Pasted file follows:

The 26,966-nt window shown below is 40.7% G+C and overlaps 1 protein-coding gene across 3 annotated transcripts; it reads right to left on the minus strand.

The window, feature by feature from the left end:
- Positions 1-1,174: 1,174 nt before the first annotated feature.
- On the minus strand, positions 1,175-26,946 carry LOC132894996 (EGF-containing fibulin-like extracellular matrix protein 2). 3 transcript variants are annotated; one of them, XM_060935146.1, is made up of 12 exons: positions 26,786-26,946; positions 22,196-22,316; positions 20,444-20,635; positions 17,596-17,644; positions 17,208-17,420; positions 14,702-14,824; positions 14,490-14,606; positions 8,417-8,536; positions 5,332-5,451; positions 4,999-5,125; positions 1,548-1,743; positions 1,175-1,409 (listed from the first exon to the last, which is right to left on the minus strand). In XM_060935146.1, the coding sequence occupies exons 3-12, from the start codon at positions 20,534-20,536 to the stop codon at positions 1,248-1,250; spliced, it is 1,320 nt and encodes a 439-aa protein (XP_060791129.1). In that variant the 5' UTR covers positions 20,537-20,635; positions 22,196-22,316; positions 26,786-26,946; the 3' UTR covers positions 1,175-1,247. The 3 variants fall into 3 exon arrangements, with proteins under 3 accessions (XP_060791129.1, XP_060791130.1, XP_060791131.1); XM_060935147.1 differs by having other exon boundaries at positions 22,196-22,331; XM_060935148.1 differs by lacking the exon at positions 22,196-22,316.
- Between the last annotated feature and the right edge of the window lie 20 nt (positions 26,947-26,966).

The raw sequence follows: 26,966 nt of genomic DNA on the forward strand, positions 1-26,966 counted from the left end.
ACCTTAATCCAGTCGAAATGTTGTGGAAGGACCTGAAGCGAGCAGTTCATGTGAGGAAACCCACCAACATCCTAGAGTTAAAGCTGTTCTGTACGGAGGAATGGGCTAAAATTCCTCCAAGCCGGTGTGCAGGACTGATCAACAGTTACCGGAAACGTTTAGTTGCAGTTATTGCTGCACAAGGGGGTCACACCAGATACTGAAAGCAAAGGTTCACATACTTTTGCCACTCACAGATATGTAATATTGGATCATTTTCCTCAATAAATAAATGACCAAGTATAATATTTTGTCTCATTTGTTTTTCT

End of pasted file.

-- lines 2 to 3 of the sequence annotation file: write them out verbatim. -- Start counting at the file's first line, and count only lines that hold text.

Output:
The window, feature by feature from the left end:
- Positions 1-1,174: 1,174 nt before the first annotated feature.